I was in 4th grade, like I knew any better. I learned how to safely handle a gun, etc. My big mistake was in not telling my dad I was going to shoot. (and of course, for using the wrong weapon for the wrong target).

I felt terrible. It was months before I'd go hunting again. Then, with a bow. (with my dad usually putting in the kill shot). Where I was (Alaska), it wasn't like we could always just go to the store and get some steaks. Sure, we had a commissary, but meat wasn't in great supply, so we actually hunted for a reason. (and everyone in the compound did, so it was normal).

Now, it has been YEARS since I hunted. But, I'm sure I could do so if need be. I'm a great cold shot (i.e. no aiming), despite my need for glasses.

I'd suggest fishing first...as it is hunting of a sort. Same idea. You do the kill, you actually prepare the dead animal into food, etc. It's a bit more light than hunting, but really, when you get down to it, no big difference.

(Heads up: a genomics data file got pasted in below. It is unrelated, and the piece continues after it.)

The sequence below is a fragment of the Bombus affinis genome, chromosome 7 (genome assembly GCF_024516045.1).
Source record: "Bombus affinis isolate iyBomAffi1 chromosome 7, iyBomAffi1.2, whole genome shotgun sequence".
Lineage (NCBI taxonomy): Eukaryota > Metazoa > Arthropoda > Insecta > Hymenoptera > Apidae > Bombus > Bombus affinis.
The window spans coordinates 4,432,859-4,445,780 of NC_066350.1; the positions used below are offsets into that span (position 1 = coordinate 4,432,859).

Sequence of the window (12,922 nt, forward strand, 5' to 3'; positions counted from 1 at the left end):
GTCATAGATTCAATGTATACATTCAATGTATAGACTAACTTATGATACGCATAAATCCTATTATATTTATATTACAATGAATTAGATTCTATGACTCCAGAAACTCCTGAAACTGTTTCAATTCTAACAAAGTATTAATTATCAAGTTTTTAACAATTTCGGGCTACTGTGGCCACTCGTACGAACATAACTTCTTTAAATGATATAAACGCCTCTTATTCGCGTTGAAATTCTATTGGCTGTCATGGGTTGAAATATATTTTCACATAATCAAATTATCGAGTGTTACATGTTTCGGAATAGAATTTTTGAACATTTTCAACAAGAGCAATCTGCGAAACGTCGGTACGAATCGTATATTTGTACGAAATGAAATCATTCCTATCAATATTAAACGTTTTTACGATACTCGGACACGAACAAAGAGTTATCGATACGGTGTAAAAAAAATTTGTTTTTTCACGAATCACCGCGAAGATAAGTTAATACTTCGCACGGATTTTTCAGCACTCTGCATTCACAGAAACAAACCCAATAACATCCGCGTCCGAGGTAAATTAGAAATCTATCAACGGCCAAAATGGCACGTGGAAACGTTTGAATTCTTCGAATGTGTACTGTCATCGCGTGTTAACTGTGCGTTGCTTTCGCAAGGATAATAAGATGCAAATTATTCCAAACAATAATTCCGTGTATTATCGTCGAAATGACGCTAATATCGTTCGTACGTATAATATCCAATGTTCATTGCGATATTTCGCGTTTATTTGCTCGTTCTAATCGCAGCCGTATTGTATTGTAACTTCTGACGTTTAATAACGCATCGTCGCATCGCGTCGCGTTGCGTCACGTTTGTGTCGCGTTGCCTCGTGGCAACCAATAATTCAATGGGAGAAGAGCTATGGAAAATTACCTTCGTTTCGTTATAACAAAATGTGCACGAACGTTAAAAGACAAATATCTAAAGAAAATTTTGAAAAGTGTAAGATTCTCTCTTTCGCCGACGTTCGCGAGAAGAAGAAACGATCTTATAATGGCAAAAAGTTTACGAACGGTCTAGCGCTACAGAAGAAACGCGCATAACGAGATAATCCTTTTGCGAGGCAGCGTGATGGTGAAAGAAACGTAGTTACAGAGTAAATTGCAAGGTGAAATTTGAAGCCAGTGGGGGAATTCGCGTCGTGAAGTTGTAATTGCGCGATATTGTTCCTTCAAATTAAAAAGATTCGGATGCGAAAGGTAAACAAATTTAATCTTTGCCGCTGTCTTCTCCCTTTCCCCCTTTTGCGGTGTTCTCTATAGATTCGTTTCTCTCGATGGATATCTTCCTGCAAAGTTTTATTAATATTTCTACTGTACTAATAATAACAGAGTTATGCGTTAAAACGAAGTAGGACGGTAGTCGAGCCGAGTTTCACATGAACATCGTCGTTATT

posted on Jun, 17 2013 @ 10:47 AM
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reply to post by camaro68ss
 


Big difference as this is for survival and you recognize ridding of rodents from survival...I could not and would not shoot an animal for the purpose of recreation and I don't hold it against those that do....in a survival situation it would be as natural as breathing....having livestock is no different from hunting animals...other than hunting gets a bit trickier....thanks for posting that...misread your post the first time so I had to come back to this...

Don't feel bad as I would kill a rat or other animal that was invading my space just as they would kill some animal invading their space..
edit on 17-6-2013 by chrismarco because: (no reason given)



posted on Jun, 17 2013 @ 10:48 AM
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reply to post by fnpmitchreturns
 



a dog perhaps?


Or cats. Seems like a better solution too, as they can always be there, unlike you with a gun.

As an aside, I never hunted for sport...only for something where I plan to eat the animal, and preferably do something with other parts (fur, etc.)